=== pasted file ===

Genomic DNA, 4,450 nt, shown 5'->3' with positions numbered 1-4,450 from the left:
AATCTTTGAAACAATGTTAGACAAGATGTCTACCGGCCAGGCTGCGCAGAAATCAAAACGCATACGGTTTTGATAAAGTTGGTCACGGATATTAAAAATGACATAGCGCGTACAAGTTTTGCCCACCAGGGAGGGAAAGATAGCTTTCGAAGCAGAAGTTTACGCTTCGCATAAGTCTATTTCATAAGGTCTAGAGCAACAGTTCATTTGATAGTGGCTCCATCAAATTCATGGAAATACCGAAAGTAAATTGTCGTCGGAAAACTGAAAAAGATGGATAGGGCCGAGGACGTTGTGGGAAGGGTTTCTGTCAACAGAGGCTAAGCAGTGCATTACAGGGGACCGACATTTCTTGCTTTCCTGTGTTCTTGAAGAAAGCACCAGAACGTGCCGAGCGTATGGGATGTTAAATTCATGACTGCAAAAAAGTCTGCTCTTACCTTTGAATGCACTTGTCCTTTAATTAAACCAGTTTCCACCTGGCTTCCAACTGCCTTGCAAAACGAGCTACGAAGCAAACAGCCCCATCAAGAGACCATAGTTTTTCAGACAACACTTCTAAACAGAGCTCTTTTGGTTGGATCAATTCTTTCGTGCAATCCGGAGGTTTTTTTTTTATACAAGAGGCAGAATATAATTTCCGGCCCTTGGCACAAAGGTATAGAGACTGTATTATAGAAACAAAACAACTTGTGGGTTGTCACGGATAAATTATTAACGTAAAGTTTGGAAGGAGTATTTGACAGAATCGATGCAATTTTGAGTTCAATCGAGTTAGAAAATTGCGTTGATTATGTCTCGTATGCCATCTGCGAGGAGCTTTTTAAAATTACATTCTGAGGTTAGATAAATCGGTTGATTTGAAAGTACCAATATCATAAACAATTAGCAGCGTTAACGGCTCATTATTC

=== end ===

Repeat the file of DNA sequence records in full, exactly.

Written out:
Genomic DNA, 4,450 nt, shown 5'->3' with positions numbered 1-4,450 from the left:
AATCTTTGAAACAATGTTAGACAAGATGTCTACCGGCCAGGCTGCGCAGAAATCAAAACGCATACGGTTTTGATAAAGTTGGTCACGGATATTAAAAATGACATAGCGCGTACAAGTTTTGCCCACCAGGGAGGGAAAGATAGCTTTCGAAGCAGAAGTTTACGCTTCGCATAAGTCTATTTCATAAGGTCTAGAGCAACAGTTCATTTGATAGTGGCTCCATCAAATTCATGGAAATACCGAAAGTAAATTGTCGTCGGAAAACTGAAAAAGATGGATAGGGCCGAGGACGTTGTGGGAAGGGTTTCTGTCAACAGAGGCTAAGCAGTGCATTACAGGGGACCGACATTTCTTGCTTTCCTGTGTTCTTGAAGAAAGCACCAGAACGTGCCGAGCGTATGGGATGTTAAATTCATGACTGCAAAAAAGTCTGCTCTTACCTTTGAATGCACTTGTCCTTTAATTAAACCAGTTTCCACCTGGCTTCCAACTGCCTTGCAAAACGAGCTACGAAGCAAACAGCCCCATCAAGAGACCATAGTTTTTCAGACAACACTTCTAAACAGAGCTCTTTTGGTTGGATCAATTCTTTCGTGCAATCCGGAGGTTTTTTTTTTATACAAGAGGCAGAATATAATTTCCGGCCCTTGGCACAAAGGTATAGAGACTGTATTATAGAAACAAAACAACTTGTGGGTTGTCACGGATAAATTATTAACGTAAAGTTTGGAAGGAGTATTTGACAGAATCGATGCAATTTTGAGTTCAATCGAGTTAGAAAATTGCGTTGATTATGTCTCGTATGCCATCTGCGAGGAGCTTTTTAAAATTACATTCTGAGGTTAGATAAATCGGTTGATTTGAAAGTACCAATATCATAAACAATTAGCAGCGTTAACGGCTCATTATTC